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Louis Cook (2nd row, center) with NCPR staff in the late 1980s.
Louis Cook (2nd row, center) with NCPR staff in the late 1980s.

NCPR jazz host and producer Louis Cook dies

A prominent voice from the early days of North Country Public Radio has died. Louis T.K. Cook, of Akwesasne, was the late night host of "Jazz Waves" in the 1980s and early 1990s.

Cook also educated listeners - and producers at this radio station - about native political and cultural issues with his series, "You Are On Indian Land". Cook is remembered here at the station as full of life and was known as a wild guy.

His cousin, Ray Cook, who is now Op/Ed editor at Indian Country Today Media Network, says he owes his career in media to Louie Cook. He describes Cook as a natural teacher. "He was an artist in the traditional form," says Ray Cook. "He believed in the power of music and how it can soothe the soul and he always treasured the stories that he recorded and the people he talked to when he was in the production mode."

Louis T.K. Cook died Monday from injuries he suffered in a car crash last week on the Pine Ridge reservation in South Dakota. He had been working with a not-for-profit there that helps families on the reservation build and maintain gardens.  Go to full article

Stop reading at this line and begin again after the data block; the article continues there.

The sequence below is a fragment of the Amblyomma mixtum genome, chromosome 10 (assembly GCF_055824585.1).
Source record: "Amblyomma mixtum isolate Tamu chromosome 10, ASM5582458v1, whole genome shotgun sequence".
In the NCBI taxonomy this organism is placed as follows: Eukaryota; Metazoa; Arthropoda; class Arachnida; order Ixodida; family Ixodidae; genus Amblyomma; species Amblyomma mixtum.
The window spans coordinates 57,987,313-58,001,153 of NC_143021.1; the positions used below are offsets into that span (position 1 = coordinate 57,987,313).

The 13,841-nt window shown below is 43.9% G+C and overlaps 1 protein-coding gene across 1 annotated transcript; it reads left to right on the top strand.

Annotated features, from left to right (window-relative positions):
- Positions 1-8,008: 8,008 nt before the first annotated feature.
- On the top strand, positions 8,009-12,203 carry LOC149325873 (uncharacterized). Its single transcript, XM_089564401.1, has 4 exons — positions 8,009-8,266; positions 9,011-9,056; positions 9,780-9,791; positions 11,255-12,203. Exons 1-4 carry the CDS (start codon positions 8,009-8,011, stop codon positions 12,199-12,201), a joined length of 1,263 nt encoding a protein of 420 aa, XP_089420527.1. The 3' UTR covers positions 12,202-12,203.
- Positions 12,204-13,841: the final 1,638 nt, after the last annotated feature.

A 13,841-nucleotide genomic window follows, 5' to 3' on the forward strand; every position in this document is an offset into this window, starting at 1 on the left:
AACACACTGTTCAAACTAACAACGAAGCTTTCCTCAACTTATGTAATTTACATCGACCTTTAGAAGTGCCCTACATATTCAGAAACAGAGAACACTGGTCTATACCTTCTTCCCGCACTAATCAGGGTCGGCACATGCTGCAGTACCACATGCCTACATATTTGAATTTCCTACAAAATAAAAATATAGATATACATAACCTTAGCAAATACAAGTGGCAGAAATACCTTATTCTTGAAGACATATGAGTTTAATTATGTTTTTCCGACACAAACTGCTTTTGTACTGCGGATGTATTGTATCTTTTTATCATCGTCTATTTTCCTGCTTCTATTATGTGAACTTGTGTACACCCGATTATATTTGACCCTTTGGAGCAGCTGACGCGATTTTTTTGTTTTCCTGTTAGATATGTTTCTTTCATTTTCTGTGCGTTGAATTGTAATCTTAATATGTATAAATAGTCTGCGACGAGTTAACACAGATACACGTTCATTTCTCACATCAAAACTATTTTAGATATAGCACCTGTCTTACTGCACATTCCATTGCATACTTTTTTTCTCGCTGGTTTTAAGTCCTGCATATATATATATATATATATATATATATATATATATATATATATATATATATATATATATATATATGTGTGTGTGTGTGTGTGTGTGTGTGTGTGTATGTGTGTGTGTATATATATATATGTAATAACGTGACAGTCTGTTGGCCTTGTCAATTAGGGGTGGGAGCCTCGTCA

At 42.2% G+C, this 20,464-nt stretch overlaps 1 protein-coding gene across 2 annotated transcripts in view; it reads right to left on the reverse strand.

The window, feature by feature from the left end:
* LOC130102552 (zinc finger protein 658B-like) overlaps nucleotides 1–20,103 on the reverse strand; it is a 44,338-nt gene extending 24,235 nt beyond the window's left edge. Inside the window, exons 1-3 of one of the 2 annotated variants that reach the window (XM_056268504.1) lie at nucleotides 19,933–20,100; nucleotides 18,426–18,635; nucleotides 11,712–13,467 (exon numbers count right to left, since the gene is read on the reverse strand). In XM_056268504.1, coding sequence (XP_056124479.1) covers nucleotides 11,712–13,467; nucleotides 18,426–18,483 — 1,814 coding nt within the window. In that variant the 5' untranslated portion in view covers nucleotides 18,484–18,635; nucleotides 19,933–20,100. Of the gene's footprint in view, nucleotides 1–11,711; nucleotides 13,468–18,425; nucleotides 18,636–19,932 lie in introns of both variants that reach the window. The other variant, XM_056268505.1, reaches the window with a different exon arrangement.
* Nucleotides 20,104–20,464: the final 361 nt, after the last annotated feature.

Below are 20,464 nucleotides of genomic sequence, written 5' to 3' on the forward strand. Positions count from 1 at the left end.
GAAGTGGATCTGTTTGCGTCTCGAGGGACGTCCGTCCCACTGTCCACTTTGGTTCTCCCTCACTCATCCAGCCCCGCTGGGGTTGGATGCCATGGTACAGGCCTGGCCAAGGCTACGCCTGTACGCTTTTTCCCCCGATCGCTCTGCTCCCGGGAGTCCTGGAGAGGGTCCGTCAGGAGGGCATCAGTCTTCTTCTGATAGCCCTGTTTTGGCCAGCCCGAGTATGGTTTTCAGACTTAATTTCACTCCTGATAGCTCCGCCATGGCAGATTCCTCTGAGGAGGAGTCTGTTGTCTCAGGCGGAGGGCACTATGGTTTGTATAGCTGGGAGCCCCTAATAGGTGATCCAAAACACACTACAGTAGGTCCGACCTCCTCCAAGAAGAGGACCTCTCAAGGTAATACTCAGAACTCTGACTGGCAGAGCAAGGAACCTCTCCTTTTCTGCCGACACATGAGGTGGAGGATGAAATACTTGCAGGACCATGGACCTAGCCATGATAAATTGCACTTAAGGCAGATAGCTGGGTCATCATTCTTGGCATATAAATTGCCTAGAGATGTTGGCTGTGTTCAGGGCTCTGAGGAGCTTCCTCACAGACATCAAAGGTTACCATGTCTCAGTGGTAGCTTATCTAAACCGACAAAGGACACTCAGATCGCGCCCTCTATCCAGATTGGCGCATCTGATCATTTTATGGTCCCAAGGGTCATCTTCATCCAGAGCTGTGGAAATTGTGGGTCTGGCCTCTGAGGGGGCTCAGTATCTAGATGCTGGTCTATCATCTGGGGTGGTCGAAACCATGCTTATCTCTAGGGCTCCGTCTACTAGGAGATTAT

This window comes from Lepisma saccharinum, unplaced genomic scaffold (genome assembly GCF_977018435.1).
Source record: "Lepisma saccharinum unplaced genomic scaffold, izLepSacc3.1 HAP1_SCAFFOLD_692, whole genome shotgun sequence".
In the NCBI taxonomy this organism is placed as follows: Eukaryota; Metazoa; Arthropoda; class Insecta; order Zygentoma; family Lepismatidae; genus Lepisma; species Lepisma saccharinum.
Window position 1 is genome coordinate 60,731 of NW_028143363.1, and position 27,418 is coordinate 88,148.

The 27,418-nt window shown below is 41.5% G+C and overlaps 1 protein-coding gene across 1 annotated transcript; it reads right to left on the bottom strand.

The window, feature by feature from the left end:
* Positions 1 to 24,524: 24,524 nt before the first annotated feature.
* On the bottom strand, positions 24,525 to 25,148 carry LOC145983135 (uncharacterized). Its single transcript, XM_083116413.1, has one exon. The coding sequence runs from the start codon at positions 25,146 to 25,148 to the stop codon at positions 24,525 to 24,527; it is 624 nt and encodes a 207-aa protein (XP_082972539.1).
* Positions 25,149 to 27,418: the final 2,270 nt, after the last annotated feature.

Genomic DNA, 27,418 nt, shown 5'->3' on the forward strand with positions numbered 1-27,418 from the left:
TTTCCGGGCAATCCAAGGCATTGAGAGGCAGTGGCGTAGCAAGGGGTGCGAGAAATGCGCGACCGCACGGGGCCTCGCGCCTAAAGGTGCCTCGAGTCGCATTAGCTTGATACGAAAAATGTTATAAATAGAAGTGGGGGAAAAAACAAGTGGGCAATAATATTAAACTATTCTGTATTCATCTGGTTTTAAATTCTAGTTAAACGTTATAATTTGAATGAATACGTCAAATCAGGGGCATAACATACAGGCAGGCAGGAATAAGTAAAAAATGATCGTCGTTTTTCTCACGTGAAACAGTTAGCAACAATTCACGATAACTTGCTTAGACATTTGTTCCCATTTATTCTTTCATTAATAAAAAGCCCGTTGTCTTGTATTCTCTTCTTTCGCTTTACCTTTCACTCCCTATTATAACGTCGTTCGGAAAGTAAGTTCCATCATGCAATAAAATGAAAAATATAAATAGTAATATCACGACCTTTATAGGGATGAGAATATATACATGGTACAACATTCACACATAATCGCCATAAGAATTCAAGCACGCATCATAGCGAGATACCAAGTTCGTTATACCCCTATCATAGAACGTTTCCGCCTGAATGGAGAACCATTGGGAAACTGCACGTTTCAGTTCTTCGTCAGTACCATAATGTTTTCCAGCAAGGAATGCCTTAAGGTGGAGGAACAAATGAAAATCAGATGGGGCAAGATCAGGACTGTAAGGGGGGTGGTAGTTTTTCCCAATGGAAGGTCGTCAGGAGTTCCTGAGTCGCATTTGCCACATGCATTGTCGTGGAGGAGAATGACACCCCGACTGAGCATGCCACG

A partnership to promote the future of regional public media

At North Country Public Radio's annual meeting last night in Old Forge, the Adirondack Community Trust announced a partnership with NCPR to help create the next generation of public media professionals. ACT and NCPR will share a $300,000 challenge grant from the John S. and James L. Knight Foundation to invest in the future of NCPR's ability to expand regional broadcast and digital news and information services. Martha Foley talks with NCPR Station Manager Ellen Rocco and ACT Executive Director Cali Brooks about the grant announcement.  Go to full article
Brian Mann on the home waters of Lake Champlain.
Brian Mann on the home waters of Lake Champlain.

NCPR's Brian Mann reports back from the Gulf

NCPR Adirondack Bureau Chief Brian Mann is on assignment for National Public Radio for two weeks, pitching in on the network's broad coverage of the BP oil spill and its impacts. (You can find his latest stories for NPR below and on our front page.)

This morning, he told Martha Foley he's met people he first got to know while he was covering the Exxon Valdez oil spill over 20 years ago in Prince William Sound, Alaska. And he's met people from closer to home in Franklin County, New York.  Go to full article

NCPR manager on pubradio finances

The economic downturn is affecting the public radio system across the country, but differently at each local station, and at National Public Radio in Washington. As member of NPR's Board of Directors, NCPR Station Manager Ellen Rocco has the view from the top, and from the grass roots. She joined Martha Foley this morning to talk about finances.  Go to full article
Runners take their marks
Runners take their marks